Iraqi Clerics Blame Government for Weak Anti-Corruption Steps

Опубликовано: 03 Июль 2019

Moqtada SadrMuqtada Al-Sadr, cleric who wants to replace the Government (photo: Malhotra((CC BY-SA 3.0))

Iraqi Shiite cleric Muqtada Al-Sadr may opt for demonstrations instead of prayers in a bid to replace the country’s senior government officials whom he blames for inadequate response to growing corruption.

 “He also wants to dismantle the mafia of financial and administrative corruption that controls the ministries and loots public money,” a high official of Al-Sadr’s party told Arab News while insisting on anonymity.

“We can say that Al-Sadr is leading a peaceful and slow coup to correct the government,” he added.

The influential cleric, according to the paper, would like to see independent professionals fill top government seats and hopes to be able to improve services and fight corruption.

Another prominent Sadrist member, however, said that Al-Sadr “has ruled out demonstrations to pressure Prime Minister Adel Abdul Mahdi into accepting the changes."

Al-Sadri is not alone in demanding changes. Another Iraqi Shiite cleric and one of the country’s top religious leaders, marja Ali al-Sistani, spoke about the necessary changes in the country at his Friday sermon last month, saying that “corruption still remains rampant within institutions and the state has not met that with clear practical steps to limit it and hold those involved accountable.”

He also stressed that complicated bureaucracy, lack of employment opportunities, and an acute shortage of essential services cause people to suffer.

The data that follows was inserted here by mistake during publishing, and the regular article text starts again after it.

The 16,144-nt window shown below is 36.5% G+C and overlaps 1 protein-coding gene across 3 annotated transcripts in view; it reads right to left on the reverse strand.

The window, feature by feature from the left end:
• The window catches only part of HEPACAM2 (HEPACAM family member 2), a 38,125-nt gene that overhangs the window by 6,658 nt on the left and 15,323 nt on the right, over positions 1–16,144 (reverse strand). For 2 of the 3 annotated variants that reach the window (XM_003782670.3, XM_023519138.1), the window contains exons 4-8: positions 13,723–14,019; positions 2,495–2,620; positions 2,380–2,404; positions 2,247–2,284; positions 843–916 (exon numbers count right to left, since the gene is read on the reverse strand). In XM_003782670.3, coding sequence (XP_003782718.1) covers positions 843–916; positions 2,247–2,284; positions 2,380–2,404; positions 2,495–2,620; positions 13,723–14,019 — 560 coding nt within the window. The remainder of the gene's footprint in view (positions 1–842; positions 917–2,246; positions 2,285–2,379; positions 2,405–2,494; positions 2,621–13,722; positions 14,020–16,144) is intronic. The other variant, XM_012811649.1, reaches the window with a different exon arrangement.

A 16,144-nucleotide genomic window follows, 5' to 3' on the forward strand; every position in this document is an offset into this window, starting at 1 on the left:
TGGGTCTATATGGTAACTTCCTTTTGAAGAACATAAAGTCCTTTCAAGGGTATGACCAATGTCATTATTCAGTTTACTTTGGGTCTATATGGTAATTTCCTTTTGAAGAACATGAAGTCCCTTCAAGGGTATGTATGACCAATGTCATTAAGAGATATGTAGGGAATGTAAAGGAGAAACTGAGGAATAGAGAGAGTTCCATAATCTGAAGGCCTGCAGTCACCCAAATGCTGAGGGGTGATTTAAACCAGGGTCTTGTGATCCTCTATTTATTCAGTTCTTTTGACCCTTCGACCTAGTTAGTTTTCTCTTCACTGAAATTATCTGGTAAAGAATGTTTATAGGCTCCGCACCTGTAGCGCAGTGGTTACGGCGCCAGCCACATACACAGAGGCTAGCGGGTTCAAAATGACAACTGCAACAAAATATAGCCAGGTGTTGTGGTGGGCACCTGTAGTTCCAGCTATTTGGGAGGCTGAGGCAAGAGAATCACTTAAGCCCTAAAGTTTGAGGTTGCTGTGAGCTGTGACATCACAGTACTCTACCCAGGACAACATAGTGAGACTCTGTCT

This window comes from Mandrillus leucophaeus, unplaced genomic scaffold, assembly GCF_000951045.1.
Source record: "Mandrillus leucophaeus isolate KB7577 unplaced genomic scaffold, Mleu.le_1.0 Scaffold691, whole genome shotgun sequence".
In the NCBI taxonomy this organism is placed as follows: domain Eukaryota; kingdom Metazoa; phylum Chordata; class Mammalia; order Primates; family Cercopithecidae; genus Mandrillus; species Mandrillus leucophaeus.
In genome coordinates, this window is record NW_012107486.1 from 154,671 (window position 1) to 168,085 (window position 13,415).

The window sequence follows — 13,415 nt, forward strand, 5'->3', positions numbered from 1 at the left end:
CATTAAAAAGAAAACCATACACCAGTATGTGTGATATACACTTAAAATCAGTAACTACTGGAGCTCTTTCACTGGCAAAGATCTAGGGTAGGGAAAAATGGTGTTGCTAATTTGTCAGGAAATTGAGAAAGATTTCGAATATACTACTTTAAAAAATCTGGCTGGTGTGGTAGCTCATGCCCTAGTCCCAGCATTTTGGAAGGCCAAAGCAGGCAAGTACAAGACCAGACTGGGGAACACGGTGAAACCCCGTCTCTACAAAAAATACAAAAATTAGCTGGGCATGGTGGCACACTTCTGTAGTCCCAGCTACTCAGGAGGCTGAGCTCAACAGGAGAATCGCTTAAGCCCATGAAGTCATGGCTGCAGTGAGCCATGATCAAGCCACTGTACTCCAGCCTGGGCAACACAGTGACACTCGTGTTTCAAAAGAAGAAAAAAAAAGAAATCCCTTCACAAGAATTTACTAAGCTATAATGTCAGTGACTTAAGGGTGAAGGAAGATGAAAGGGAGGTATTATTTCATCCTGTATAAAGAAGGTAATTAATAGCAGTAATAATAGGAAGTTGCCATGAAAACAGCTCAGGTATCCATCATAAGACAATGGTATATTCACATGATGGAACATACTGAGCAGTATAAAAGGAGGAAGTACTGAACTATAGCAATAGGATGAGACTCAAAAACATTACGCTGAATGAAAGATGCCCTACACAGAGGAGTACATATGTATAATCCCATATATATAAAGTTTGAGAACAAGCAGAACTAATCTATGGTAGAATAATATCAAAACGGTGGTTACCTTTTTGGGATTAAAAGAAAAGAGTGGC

Failure to address these issues, he warned, “could lead to the resurgence of the Islamic State group (ISIS).”

A major Shiite segment of the Iraqi Parliament last month also strongly criticized Abdul-Mahdi’s leadership, especially his failure to “fill top posts in his cabinet, tackle corruption and improve public services.”

One of the main problems in the country, according to media reports, is the fact that the political factions are struggling for control of top government jobs, the majority of which have been controlled by the Islamic Dawa Party since the US-led invasion in 2003.

Although Prime Minister Abdul-Mahdi promised he would fight corruption and established the Supreme Anti-Corruption Council in January this year, the country’s largest parliamentary block, led by al-Sadr, seems determined to change the government.

According to Transparency International’s Corruption Perception Index, Iraq is among the most corrupt countries in the world.